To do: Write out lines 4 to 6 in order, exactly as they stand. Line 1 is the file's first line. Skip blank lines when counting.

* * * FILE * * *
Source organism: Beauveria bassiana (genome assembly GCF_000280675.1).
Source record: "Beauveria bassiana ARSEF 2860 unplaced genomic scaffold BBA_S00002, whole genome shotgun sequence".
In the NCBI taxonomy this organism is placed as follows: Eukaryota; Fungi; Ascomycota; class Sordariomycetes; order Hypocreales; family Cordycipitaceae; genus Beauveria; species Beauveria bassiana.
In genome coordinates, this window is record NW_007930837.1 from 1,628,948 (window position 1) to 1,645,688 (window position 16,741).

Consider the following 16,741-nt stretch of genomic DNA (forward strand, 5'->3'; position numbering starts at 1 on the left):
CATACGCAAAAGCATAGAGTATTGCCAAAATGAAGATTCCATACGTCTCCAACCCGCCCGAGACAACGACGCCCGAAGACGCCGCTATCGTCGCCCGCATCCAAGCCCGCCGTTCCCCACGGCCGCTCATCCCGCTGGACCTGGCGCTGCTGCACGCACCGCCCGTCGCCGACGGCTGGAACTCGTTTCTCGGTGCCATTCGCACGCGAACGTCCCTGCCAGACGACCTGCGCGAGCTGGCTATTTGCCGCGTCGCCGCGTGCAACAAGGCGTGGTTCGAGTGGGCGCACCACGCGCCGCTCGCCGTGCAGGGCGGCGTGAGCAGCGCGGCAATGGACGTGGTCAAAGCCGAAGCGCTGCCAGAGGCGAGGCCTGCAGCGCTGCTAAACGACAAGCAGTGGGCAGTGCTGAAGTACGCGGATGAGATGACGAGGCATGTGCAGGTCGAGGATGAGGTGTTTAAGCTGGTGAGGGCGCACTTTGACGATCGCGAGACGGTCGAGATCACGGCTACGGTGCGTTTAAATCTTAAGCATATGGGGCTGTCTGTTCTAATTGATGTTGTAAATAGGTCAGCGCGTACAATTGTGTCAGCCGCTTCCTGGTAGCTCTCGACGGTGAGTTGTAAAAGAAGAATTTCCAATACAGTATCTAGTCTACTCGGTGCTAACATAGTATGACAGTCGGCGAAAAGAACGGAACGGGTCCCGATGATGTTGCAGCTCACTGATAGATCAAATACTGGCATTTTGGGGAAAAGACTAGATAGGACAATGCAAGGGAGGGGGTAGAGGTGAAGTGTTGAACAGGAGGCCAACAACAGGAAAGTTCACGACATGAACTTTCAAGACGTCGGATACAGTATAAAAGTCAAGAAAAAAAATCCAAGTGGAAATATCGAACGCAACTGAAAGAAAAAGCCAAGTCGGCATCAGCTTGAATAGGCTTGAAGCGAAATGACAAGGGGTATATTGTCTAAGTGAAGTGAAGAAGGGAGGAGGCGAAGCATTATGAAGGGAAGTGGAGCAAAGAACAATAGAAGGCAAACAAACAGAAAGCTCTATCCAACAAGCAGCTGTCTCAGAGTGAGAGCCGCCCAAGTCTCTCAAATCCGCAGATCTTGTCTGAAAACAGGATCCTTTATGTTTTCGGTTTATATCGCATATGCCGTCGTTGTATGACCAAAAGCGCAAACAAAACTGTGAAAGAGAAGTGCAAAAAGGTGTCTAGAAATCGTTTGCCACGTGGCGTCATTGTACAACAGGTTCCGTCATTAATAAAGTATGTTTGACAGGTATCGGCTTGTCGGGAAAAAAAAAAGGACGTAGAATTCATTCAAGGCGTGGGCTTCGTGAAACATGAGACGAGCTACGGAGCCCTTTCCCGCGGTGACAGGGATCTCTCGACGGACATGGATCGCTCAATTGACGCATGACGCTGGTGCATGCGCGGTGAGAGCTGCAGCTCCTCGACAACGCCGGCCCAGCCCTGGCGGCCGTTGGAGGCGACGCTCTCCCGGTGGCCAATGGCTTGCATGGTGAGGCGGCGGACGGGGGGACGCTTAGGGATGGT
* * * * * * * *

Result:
In genome coordinates, this window is record NW_007930837.1 from 1,628,948 (window position 1) to 1,645,688 (window position 16,741).

Consider the following 16,741-nt stretch of genomic DNA (forward strand, 5'->3'; position numbering starts at 1 on the left):
CATACGCAAAAGCATAGAGTATTGCCAAAATGAAGATTCCATACGTCTCCAACCCGCCCGAGACAACGACGCCCGAAGACGCCGCTATCGTCGCCCGCATCCAAGCCCGCCGTTCCCCACGGCCGCTCATCCCGCTGGACCTGGCGCTGCTGCACGCACCGCCCGTCGCCGACGGCTGGAACTCGTTTCTCGGTGCCATTCGCACGCGAACGTCCCTGCCAGACGACCTGCGCGAGCTGGCTATTTGCCGCGTCGCCGCGTGCAACAAGGCGTGGTTCGAGTGGGCGCACCACGCGCCGCTCGCCGTGCAGGGCGGCGTGAGCAGCGCGGCAATGGACGTGGTCAAAGCCGAAGCGCTGCCAGAGGCGAGGCCTGCAGCGCTGCTAAACGACAAGCAGTGGGCAGTGCTGAAGTACGCGGATGAGATGACGAGGCATGTGCAGGTCGAGGATGAGGTGTTTAAGCTGGTGAGGGCGCACTTTGACGATCGCGAGACGGTCGAGATCACGGCTACGGTGCGTTTAAATCTTAAGCATATGGGGCTGTCTGTTCTAATTGATGTTGTAAATAGGTCAGCGCGTACAATTGTGTCAGCCGCTTCCTGGTAGCTCTCGACGGTGAGTTGTAAAAGAAGAATTTCCAATACAGTATCTAGTCTACTCGGTGCTAACATAGTATGACAGTCGGCGAAAAGAACGGAACGGGTCCCGATGATGTTGCAGCTCACTGATAGATCAAATACTGGCATTTTGGGGAAAAGACTAGATAGGACAATGCAAGGGAGGGGGTAGAGGTGAAGTGTTGAACAGGAGGCCAACAACAGGAAAGTTCACGACATGAACTTTCAAGACGTCGGATACAGTATAAAAGTCAAGAAAAAAAATCCAAGTGGAAATATCGAACGCAACTGAAAGAAAAAGCCAAGTCGGCATCAGCTTGAATAGGCTTGAAGCGAAATGACAAGGGGTATATTGTCTAAGTGAAGTGAAGAAGGGAGGAGGCGAAGCATTATGAAGGGAAGTGGAGCAAAGAACAATAGAAGGCAAACAAACAGAAAGCTCTATCCAACAAGCAGCTGTCTCAGAGTGAGAGCCGCCCAAGTCTCTCAAATCCGCAGATCTTGTCTGAAAACAGGATCCTTTATGTTTTCGGTTTATATCGCATATGCCGTCGTTGTATGACCAAAAGCGCAAACAAAACTGTGAAAGAGAAGTGCAAAAAGGTGTCTAGAAATCGTTTGCCACGTGGCGTCATTGTACAACAGGTTCCGTCATTAATAAAGTATGTTTGACAGGTATCGGCTTGTCGGGAAAAAAAAAAGGACGTAGAATTCATTCAAGGCGTGGGCTTCGTGAAACATGAGACGAGCTACGGAGCCCTTTCCCGCGGTGACAGGGATCTCTCGACGGACATGGATCGCTCAATTGACGCATGACGCTGGTGCATGCGCGGTGAGAGCTGCAGCTCCTCGACAACGCCGGCCCAGCCCTGGCGGCCGTTGGAGGCGACGCTCTCCCGGTGGCCAATGGCTTGCATGGTGAGGCGGCGGACGGGGGGACGCTTAGGGATGGT